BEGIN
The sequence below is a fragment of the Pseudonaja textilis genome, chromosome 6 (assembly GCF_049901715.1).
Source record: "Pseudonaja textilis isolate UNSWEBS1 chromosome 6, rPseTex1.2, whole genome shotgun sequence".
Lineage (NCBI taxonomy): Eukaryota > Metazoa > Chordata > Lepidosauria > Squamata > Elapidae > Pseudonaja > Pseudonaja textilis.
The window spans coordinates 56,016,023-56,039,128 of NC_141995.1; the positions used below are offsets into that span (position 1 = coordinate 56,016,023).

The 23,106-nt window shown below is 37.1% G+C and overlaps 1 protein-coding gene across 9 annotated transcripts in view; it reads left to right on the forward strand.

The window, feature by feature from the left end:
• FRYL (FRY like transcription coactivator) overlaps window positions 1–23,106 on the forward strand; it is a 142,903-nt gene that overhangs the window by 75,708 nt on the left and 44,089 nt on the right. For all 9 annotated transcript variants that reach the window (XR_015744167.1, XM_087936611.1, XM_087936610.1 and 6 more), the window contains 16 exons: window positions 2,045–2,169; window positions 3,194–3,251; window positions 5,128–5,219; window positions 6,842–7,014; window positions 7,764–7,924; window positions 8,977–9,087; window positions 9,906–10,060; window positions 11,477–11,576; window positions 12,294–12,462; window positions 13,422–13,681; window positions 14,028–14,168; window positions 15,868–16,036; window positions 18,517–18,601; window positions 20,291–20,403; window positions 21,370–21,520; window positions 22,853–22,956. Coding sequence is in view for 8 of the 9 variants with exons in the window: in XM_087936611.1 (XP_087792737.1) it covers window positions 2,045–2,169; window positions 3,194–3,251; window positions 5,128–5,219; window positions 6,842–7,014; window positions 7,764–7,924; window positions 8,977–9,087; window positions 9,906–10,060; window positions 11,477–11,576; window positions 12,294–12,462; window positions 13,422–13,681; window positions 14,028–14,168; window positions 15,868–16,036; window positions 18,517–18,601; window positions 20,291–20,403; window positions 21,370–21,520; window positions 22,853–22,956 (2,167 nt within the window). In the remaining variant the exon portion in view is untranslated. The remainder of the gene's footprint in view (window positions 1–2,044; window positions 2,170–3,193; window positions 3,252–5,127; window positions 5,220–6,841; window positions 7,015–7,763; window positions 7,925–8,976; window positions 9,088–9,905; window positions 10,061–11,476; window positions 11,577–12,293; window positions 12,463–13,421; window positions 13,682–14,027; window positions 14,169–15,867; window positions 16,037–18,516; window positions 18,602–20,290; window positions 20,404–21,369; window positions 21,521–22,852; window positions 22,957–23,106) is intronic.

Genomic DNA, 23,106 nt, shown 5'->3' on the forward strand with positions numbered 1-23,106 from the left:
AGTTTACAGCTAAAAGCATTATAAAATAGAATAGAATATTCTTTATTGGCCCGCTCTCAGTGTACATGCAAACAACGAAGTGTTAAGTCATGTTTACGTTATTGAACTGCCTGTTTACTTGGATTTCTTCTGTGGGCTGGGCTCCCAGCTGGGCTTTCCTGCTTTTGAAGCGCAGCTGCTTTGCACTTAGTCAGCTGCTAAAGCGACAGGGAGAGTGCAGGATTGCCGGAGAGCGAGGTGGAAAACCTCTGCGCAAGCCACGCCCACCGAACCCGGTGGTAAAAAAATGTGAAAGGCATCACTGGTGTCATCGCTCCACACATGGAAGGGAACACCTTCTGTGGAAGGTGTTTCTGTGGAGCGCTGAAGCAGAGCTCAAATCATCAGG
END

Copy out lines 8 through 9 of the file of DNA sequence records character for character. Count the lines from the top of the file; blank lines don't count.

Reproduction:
Genomic DNA, 23,106 nt, shown 5'->3' on the forward strand with positions numbered 1-23,106 from the left:
AGTTTACAGCTAAAAGCATTATAAAATAGAATAGAATATTCTTTATTGGCCCGCTCTCAGTGTACATGCAAACAACGAAGTGTTAAGTCATGTTTACGTTATTGAACTGCCTGTTTACTTGGATTTCTTCTGTGGGCTGGGCTCCCAGCTGGGCTTTCCTGCTTTTGAAGCGCAGCTGCTTTGCACTTAGTCAGCTGCTAAAGCGACAGGGAGAGTGCAGGATTGCCGGAGAGCGAGGTGGAAAACCTCTGCGCAAGCCACGCCCACCGAACCCGGTGGTAAAAAAATGTGAAAGGCATCACTGGTGTCATCGCTCCACACATGGAAGGGAACACCTTCTGTGGAAGGTGTTTCTGTGGAGCGCTGAAGCAGAGCTCAAATCATCAGG